W.H. Auden once said of legendary food writer MFK Fisher “I do not know of anyone in the United States who writes better prose.”
This is how I feel about Elissa Altman.
I am far from the first to say so. Altman was once described as “The illegitimate love child of David Sedaris and MFK Fisher,” which is also quite fitting, since she approaches her craft the way she does her life, with humor and love, and not without some occasional sarcasm.
She wields a sharp wit and an even sharper eye for detail in her new memoir, Poor Man’s Feast – A Love Story of Comfort, Desire, and the Art of Simple Cooking (Chronicle, 2013). Based on her James Beard Award-winning blog of the same name, which by the way is a must read for anyone who is serious about food, the book takes us on a meandering journey through the last couple of decades of Altman’s food-obsessed life, centered on discovering love and rediscovering simplicity.
It’s not that the stories she relates are new or particularly revelatory. It’s in how she tells the tales – the instantly relatable language that draws a reader in and makes her your best friend. Altman’s prose transports you through time ands space and makes you immediately familiar with times and places and dishes you may never have seen.
The reader does not need to know firsthand the SoHo neighborhood of New York to be instantly transported there in the 1980s, “Each street decorated with art illegally painted on city property in the middle of the night, showcasing a frustrated, apoplectic Reagan under the words ‘Silence=Death.’” One needs never to have set foot in a Dean and DeLuca store to feel the vibe of Altman’s former place of employment, at once alive with a passion for great food and awash in the era’s yuppie snobbishness, and still blissfully unaware that within five years AIDS would take half their male employees.
Far more joyous though is the love story she intertwines with occasional recipes and reminiscences of their origins. We learn how she found the love of her life, Susan, on an internet dating site, and how one would take the train to visit the other every Sunday as their romance blossomed. They share a passion for good food, but Susan’s Spartan sensibilities would eventually tame Altman’s lust for flashy, complicated “tall food.”
What Altman knows, and too many food writers forget, is that life is not all soufflés and cinnamon, and too often John Lennon’s lesson that “life is what happens while you’re busy making other plans” can be brought startlingly back to the forefront of conscience. When her war-hero father was broadsided by some uninsured teenagers one sunny afternoon, she remembered a trip with him through the terminal at Grand Central Station. Pointing at the ceiling, the former navy pilot showed his teenage daughter that the designers had messed up – they painted the constellations of the stars backwards.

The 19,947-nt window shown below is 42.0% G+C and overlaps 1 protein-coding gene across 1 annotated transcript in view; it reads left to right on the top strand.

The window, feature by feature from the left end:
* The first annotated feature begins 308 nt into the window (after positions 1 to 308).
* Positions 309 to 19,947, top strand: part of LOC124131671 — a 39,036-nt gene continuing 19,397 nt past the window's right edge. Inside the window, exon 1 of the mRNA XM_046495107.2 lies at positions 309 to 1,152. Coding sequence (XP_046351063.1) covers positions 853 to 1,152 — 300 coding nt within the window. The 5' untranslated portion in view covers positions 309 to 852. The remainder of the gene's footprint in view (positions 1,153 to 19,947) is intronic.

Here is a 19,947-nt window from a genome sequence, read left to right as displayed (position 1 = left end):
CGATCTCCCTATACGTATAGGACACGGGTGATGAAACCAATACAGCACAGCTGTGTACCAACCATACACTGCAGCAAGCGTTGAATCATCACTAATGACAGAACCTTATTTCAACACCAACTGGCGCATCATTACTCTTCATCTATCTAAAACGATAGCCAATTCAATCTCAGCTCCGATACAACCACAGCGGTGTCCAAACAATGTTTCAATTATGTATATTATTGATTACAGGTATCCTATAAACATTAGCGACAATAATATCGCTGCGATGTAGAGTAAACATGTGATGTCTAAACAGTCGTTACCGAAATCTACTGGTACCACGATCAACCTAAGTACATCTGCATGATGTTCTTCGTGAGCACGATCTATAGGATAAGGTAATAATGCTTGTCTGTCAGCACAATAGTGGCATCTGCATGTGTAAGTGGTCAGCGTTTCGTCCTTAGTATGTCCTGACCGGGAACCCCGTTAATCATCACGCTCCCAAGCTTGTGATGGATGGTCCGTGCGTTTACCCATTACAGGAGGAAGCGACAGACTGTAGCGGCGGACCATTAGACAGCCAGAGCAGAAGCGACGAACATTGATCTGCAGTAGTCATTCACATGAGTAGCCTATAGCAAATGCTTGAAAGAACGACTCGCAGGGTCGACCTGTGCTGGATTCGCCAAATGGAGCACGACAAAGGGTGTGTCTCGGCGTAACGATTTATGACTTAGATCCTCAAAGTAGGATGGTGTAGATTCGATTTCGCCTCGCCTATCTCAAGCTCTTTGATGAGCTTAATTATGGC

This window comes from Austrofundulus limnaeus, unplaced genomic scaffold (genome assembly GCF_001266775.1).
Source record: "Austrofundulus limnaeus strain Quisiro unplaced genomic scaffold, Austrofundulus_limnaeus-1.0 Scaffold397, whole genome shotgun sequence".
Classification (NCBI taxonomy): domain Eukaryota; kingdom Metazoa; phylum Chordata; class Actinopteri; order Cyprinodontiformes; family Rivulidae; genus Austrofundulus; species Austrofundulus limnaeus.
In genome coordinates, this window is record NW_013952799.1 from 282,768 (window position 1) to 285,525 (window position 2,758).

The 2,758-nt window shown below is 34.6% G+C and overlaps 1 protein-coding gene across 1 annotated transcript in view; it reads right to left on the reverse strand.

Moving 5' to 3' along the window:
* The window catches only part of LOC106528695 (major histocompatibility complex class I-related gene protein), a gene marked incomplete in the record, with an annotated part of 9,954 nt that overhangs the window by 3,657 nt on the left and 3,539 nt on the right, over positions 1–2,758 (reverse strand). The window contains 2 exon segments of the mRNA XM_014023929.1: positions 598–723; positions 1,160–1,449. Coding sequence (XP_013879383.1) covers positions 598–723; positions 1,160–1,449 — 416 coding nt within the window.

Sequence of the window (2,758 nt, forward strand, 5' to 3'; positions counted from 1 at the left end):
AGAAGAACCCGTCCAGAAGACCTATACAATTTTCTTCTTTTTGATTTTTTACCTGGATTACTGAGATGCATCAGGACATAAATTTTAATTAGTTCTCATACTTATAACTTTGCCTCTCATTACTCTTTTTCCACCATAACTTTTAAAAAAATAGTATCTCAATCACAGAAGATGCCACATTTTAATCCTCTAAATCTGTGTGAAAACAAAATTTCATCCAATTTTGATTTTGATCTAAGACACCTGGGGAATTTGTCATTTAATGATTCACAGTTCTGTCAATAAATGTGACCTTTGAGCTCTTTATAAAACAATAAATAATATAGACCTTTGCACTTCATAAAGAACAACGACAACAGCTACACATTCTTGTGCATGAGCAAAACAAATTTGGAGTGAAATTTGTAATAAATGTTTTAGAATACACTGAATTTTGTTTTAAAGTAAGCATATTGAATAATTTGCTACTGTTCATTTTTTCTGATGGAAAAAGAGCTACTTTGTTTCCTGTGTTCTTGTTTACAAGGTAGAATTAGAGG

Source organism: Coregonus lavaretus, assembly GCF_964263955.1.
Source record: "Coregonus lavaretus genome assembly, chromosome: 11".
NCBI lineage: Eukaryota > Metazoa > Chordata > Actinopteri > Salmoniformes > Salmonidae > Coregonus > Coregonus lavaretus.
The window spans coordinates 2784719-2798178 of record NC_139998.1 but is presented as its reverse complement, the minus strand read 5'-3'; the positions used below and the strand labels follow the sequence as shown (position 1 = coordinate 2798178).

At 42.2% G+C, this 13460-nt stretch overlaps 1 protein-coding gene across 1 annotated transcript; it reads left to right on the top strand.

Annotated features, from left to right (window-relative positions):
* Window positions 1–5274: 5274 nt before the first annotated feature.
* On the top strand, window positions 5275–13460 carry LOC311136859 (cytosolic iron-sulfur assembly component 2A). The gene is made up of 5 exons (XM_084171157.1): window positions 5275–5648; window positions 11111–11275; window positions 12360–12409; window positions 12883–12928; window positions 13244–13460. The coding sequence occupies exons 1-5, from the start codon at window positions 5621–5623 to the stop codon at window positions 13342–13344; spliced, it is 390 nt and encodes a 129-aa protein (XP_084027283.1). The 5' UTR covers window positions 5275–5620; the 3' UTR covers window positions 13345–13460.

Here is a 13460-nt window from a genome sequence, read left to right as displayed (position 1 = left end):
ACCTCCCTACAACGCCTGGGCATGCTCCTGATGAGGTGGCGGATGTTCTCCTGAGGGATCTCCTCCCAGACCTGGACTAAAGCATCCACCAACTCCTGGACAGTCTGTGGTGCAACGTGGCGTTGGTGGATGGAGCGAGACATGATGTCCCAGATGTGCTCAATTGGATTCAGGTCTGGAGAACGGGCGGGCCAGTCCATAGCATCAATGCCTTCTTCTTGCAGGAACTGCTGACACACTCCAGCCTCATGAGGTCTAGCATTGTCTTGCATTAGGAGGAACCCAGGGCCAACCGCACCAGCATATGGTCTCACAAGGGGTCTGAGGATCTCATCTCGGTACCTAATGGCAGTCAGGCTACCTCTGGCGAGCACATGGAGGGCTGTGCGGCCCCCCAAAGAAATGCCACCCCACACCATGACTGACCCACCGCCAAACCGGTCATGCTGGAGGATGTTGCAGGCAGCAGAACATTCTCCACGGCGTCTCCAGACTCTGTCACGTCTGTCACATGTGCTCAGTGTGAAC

“‘Does that mean the world is upside down?’ I asked.
“He looked at me hard and put his hand on my shoulder. ‘Isn’t it?’”
As an aside, it’s bears noting that Altman lives in Newtown, CT, and she was terribly shaken, as were we all, by the tragedy there last winter. In her personal take on the aftermath, an essay she titled “Getting Back into the Kitchen,” she told of watching the customers come and go in her favorite butcher shop, Butcher’s Best, in downtown Newtown. Enthralled by the human capacity to carry on in the wake of unspeakable heartbreak, she watched as even the parents of victims would come to order their holiday roasts and would be given a comforting hand from the owner, Steve Ford. “I realized what I already knew:” writes Altman, “That feeding people through joy and withering sadness and celebration and despair is the business of life. It defines us. It’s the way we move forward, and the way we mark our days. It’s the way we nourish ourselves, and our hearts, and the hearts of those we love.”
Originally published on Real Food for All